Arc Welding: What It Is And How To Do It

Welding has been around since time out of mind. It has come a long way since August De Meritens used arc heat to fuse two metal pieces. Thanks to technological advancements, fusing metals has never been more efficient and easy over the last few decades. A big part of that can be attributed to arc as a method.

What is it?

It is a welding method that uses an electric arc to generate heat. That heat is then used to melt or meld metals. Using a power supply, you can use direct current (DC) or alternating current (AC) to create an electric arc. It’s done between a base material and an electrode (consumable or non-consumable). A power supply has to generate enough heat (around 6500° Fahrenheit) to melt two pieces of metal and fuse them. 

How does it work?

Arc welding aims to fuse metals, and you need the right machine to do that. The power supply creates an electric arc that is hot enough to melt metal. You can guide the electrode holder along the gap line. In contrast, the electrode generates the current that helps produce the filler metal to the said gap.

When metal undergoes extreme temperatures while in contact with oxygen and nitrogen, chemical reactions occur. This is what the arc is for. But the arc does more than that. The arc provides a protective welding gas to reduce contact between the molten metal and the air to facilitate the process. Once the molten metals have cooled down, you get a metallurgical bond that fuses the metals.

Different types

There are many different methods, and the right one for you depends on your objectives and the materials you’re working with.

Let’s go over them one by one.

MIG

MIG is a fusion method that feeds a consumable electrode to a metal piece. MIG can either be an inert metal gas or active metal gas. For inert metal gas, you use a chemically inert gas (helium or argon) as a shield that helps maintain the arc.

It is done by using a spooled wire electrode via a spool gun. The gun releases a shielding gas that protects the shielding area from the atmosphere. It prevents the formation of oxides in metals.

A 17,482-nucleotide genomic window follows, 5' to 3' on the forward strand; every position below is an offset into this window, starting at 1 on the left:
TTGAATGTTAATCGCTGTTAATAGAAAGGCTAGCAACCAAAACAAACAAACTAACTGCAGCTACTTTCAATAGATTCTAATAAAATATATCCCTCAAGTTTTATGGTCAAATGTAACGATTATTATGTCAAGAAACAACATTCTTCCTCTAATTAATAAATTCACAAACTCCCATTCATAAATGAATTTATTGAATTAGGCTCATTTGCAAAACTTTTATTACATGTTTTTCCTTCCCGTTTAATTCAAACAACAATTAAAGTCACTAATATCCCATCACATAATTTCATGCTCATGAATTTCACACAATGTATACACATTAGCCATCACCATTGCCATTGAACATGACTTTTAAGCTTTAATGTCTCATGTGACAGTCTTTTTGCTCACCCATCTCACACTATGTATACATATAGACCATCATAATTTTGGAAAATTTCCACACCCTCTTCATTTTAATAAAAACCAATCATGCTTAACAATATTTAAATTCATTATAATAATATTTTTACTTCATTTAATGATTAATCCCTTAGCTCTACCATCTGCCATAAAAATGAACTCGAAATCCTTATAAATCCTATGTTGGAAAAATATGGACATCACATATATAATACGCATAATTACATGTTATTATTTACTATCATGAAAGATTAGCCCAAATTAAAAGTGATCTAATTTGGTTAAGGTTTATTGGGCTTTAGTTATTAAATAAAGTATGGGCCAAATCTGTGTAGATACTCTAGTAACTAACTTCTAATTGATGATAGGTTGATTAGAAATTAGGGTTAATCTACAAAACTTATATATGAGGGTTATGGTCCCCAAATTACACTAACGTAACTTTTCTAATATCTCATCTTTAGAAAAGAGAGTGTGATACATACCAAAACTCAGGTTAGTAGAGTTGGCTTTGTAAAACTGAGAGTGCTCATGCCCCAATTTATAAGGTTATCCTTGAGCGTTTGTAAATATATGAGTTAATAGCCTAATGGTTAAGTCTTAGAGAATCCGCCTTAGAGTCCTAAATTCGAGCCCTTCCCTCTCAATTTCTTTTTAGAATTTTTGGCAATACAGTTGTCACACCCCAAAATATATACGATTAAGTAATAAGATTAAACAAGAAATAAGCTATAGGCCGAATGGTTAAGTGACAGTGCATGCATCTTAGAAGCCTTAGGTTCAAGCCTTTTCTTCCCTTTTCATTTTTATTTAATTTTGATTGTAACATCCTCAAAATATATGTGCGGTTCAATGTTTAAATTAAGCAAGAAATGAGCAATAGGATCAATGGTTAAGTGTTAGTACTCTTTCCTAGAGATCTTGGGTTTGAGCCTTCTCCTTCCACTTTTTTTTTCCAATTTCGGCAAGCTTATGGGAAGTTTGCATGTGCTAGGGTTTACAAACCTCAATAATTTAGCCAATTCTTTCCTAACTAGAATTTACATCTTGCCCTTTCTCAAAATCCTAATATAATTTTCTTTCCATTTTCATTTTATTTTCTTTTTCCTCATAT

MIG has its share of advantages and disadvantages. Let’s break them down to see if MIG is the right method for you.

Gas Tungsten

GTAW is also known as TIG (Tungsten Inert Gas). It uses a non-consumable tungsten electrode heated at extreme temperatures to meld parent metals. Once two metals are fused, the TIG equipment dabs the material onto the puddle. 

Flux-cored (FCAW)

FCAW is a method that utilizes flux-filled electrode tubes to create electric arcs. The tubes emit flux shields to create a barrier against the air, helping to maintain the electric arc. This type has a high deposition rate. It makes it the ideal method for thicker sections of metal (those that are more than an inch thick).

Plasma (PAW)

This method uses air ion generators to emit hot plasma jets in the direction of the welding area. Jets released via PAW are extremely hot. It creates an ideal environment for welding narrower and deeper results. PAW is also the recommended method to speed up the process.

Shielded metal (SMAW)

This technique uses coated electrodes to generate an arc. Once the heat causes the coating and the tip of the electrode to melt, the alloy slowly solidifies. It facilitates the forming of the weld. This method is ideal for construction work.

Make sure to also check out our article on remodeling a bathroom on a budget.

Submerged (SAW)

This method uses a granular flux to create a dense layer covering the molten metal. SAW allows for deeper heat penetration, unlike a thermal insulator. If you prefer a technique that does away with sparks and spatters, SAW is your go-to method.

What are the differences between TIG and MIG?

The two most popular methods are TIG and MIG. Chances are, you’re stuck trying to decide which method to use. Let’s break down their major differences to help you decide.

One major difference is the method used. As already mentioned earlier, MIG uses a wire electrode to feed the weld. TIG  uses a filler material. If you want to do it fast, MIG is the way. But if you want a refined finish, you’re better off using TIG. 

The best method also depends on the thickness of the metal. MIG is better for working with thicker metals, while TIG is preferred for thinner metals.

You’d do well to use MIG if you’re not experienced as a craftsman. If your skill is at the professional level, then you can leverage that skill by using TIG. TIG is also much more expensive than MIG. 

To help you make an informed decision, let’s break down the pros and cons of each method.

TIG PROS

  • Work is more precise.
  • It provides high-quality finishes.
  • It allows you to work on a wide range of materials.
  • It requires small amounts of flames.
  • Works well with thin metals.
  • Resistant to corrosion
  • Beads are visually pleasing.